Sitecore, SiteContext and Context.Database, oh my!

In my recent blog post about why my items were not returned from the Sitecore database, I mentioned that you should always be a bit careful when accessing the current context database, since it may not always be the database you think it is.

In this blog post I'll give an explanation on why the current context database may sometimes be the master database and other times may be the core database.

Where it all started to go wrong

It all started a couple of weeks back, when I was trying to grab an item from the Sitecore database, based on a specific template. When I called Sitecore.Context.Database.GetItem(...) with the specific template ID, I did not get anything back. Even more surprisingly, the Sitecore.Context.Database was pointing to the Core database and not the Master database like I would normally have expected.

So, what's going on here?

In order to come to the bottom of this, I decided to consult my colleague Brian Pedersen for help. Brian explained that this was normal behavior for Sitecore, if the context was 'Shell', whereas I would need to use Sitecore.Context.ContentDatabase to access the master database.

Following up on that question was then, how did the context change to 'Shell'? It turns out that if the URL is under /sitecore/ then Sitecore will automatically try to resolve the given context based on a algorithm that uses different parameters to decide the current context. The first match that fulfill the requirements wins the race, and is used as the context - and it turns out that 'Shell' is quite high on that list, meaning that if the URL contains /sitecore/shell/ then the context is Shell. In my case, I did not realize this at first, but I was actually trying to get the item from the database, while I was in the Content Editor, meaning that my URL contained /sitecore/shell, which is why the context was switched in the first place.

I didn't know this, but Sitecore actually comes with a set of default sites, each having a different configuration. You can head over to the official documentation on Sitecore Context and Databases, where everything is explained in details.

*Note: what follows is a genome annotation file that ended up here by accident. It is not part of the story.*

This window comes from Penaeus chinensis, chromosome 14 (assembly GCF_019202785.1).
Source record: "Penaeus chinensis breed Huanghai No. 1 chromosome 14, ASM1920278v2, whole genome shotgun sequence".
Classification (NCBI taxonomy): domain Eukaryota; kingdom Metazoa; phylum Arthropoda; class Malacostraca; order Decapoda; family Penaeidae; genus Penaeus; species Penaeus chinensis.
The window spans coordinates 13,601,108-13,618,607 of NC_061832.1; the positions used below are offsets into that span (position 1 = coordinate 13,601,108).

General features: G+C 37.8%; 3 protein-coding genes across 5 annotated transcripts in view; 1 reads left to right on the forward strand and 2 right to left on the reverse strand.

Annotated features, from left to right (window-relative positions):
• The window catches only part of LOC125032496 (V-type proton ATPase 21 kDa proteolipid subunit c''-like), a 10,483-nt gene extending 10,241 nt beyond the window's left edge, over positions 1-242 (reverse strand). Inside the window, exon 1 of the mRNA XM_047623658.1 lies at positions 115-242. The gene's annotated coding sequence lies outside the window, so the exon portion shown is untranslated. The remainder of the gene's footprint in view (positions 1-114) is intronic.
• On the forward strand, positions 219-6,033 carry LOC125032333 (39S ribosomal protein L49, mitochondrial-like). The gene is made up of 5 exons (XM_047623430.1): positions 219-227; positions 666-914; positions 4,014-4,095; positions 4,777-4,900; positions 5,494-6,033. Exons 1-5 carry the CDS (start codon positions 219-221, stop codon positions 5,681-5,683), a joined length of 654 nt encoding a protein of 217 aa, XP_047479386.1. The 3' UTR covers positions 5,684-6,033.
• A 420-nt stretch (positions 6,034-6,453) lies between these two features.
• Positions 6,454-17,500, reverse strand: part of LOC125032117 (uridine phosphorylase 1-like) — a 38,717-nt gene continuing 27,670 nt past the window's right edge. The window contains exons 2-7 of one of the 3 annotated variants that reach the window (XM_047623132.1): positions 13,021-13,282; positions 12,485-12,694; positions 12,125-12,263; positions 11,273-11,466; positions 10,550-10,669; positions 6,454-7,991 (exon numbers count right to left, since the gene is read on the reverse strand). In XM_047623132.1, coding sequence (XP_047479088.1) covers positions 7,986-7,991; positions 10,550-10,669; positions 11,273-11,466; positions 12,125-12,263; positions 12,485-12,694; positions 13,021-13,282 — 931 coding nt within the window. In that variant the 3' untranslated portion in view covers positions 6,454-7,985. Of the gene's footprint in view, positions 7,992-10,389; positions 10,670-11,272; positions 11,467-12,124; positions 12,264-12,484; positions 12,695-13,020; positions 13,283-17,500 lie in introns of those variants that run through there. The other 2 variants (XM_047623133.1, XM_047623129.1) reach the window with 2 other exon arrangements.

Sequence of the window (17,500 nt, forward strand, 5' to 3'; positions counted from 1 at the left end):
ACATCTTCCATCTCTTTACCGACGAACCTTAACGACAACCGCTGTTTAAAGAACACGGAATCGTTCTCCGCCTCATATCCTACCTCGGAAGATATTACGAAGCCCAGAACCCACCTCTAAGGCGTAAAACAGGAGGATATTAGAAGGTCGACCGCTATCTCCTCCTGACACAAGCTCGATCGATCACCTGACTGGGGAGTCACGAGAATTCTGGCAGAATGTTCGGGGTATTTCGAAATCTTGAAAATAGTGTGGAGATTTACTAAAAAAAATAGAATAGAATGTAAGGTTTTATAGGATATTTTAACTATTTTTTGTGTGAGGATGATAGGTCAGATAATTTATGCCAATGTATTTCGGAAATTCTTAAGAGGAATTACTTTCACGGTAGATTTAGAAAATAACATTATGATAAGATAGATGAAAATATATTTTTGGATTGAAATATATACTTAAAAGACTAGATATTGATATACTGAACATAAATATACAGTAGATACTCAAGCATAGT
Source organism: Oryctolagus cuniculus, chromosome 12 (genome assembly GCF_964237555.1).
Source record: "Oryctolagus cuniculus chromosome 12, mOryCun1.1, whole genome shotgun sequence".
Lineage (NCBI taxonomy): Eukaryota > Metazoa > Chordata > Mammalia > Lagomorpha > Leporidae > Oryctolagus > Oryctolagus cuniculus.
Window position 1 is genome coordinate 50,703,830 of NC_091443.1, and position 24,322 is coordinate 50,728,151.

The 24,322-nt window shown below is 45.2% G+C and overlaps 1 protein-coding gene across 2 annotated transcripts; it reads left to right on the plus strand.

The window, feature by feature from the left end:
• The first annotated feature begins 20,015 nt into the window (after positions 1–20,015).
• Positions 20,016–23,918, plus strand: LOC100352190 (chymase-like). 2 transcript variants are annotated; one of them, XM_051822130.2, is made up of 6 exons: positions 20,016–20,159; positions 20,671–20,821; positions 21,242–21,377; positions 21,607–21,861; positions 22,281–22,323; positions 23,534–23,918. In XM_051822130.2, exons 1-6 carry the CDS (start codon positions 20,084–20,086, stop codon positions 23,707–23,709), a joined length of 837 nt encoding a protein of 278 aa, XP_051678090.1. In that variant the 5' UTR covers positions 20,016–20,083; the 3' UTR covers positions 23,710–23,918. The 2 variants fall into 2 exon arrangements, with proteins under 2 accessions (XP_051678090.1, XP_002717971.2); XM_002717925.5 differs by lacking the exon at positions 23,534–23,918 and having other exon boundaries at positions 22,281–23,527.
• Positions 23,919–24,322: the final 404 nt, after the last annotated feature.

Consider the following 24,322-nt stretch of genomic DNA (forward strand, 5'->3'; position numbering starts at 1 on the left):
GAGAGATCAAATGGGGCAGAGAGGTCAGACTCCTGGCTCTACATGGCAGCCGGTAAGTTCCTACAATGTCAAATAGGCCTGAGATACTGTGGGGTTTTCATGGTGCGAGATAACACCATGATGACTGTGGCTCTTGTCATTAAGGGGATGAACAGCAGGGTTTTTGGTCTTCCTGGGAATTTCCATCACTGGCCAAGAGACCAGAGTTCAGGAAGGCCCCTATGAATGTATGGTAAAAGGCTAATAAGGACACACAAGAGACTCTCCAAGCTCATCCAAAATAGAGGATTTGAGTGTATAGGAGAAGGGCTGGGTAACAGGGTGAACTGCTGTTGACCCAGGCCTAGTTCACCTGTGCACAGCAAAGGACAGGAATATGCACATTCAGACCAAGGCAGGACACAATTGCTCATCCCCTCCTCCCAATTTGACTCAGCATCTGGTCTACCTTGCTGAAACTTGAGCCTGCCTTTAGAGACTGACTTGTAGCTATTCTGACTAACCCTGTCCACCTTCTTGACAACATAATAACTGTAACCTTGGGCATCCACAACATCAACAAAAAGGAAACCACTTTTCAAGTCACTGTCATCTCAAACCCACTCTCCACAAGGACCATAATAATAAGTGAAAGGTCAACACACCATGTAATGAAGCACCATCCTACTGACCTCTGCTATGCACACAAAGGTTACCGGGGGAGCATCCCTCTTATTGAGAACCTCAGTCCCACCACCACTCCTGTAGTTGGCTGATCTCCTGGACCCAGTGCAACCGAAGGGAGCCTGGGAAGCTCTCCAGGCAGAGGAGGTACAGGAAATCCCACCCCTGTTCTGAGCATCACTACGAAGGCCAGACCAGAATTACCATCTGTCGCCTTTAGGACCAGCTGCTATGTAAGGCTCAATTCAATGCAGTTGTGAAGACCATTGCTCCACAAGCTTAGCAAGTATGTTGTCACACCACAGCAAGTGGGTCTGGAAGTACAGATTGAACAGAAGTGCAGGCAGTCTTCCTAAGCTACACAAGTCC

Now the database is right, but what about the context?

Using my newly acquired knowledge, I tried to grab the item I needed from the Master database using the Sitecore.Context.ContentDatabase, but it still returned a null value. Then I started thinking about the fact, that I was on a different context, i.e. the Shell context, and that the site I was normally working on would be in a different context.

Clarity animation image

At that point, things started to make a whole lot more meaning, since I would need to be in the right context, in order to fetch items from the site, as I would otherwise try to fetch items in the context of the Shell site, which naturally did not have my hand-created items.

So, in order to get my items I needed to be in the right context, meaning that I would need to switch from using the Shell context to my actual site context. In order to get it into the right context, it is possible to use one of the built-in switchers found inside the Sitecore API, called a SiteContextSwitcher. I've provided a small example that shows you, how this can be used:

Following along the lines are a few other switchers, which are explained more in detail in this blog post on how to correctly switching Sitecore contextes.

But, what about those multi-site solutions?

Imaging that you have a multi-site solution, let's say a site per language that the client uses. In that case, how does one determine which site to switch over to?

From what I've been able to figure out, the most clean way to go about this involves:

  • Getting the item being viewed
  • Getting all sites
  • Finding the first site for which the item falls within the tree path

Once the site has been located, you can then use the SiteContextSwitcher to switch over to the site and work against the correct context.